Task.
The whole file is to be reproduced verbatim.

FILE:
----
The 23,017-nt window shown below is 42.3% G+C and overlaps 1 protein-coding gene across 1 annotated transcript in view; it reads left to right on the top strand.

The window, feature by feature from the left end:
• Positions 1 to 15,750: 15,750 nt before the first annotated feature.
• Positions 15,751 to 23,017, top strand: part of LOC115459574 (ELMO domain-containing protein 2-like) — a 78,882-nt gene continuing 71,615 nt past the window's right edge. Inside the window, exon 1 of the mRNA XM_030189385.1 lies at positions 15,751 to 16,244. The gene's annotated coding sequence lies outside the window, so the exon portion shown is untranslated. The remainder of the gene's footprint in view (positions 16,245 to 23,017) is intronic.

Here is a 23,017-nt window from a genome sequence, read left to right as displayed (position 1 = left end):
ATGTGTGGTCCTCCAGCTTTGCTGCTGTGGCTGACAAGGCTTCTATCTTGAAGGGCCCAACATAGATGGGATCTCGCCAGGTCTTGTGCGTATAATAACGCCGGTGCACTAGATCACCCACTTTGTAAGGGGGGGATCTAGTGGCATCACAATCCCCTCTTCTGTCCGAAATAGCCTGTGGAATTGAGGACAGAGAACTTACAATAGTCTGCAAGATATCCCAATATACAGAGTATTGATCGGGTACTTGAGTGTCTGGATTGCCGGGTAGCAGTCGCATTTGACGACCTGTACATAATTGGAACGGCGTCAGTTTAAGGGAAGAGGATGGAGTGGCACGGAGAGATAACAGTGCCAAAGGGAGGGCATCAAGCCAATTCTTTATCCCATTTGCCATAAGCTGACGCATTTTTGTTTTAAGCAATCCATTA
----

The 23,017-nt window shown below is 42.3% G+C and overlaps 1 protein-coding gene across 1 annotated transcript in view; it reads left to right on the top strand.

The window, feature by feature from the left end:
• Positions 1 to 15,750: 15,750 nt before the first annotated feature.
• Positions 15,751 to 23,017, top strand: part of LOC115459574 (ELMO domain-containing protein 2-like) — a 78,882-nt gene continuing 71,615 nt past the window's right edge. Inside the window, exon 1 of the mRNA XM_030189385.1 lies at positions 15,751 to 16,244. The gene's annotated coding sequence lies outside the window, so the exon portion shown is untranslated. The remainder of the gene's footprint in view (positions 16,245 to 23,017) is intronic.

Here is a 23,017-nt window from a genome sequence, read left to right as displayed (position 1 = left end):
ATGTGTGGTCCTCCAGCTTTGCTGCTGTGGCTGACAAGGCTTCTATCTTGAAGGGCCCAACATAGATGGGATCTCGCCAGGTCTTGTGCGTATAATAACGCCGGTGCACTAGATCACCCACTTTGTAAGGGGGGGATCTAGTGGCATCACAATCCCCTCTTCTGTCCGAAATAGCCTGTGGAATTGAGGACAGAGAACTTACAATAGTCTGCAAGATATCCCAATATACAGAGTATTGATCGGGTACTTGAGTGTCTGGATTGCCGGGTAGCAGTCGCATTTGACGACCTGTACATAATTGGAACGGCGTCAGTTTAAGGGAAGAGGATGGAGTGGCACGGAGAGATAACAGTGCCAAAGGGAGGGCATCAAGCCAATTCTTTATCCCATTTGCCATAAGCTGACGCATTTTTGTTTTAAGCAATCCATTA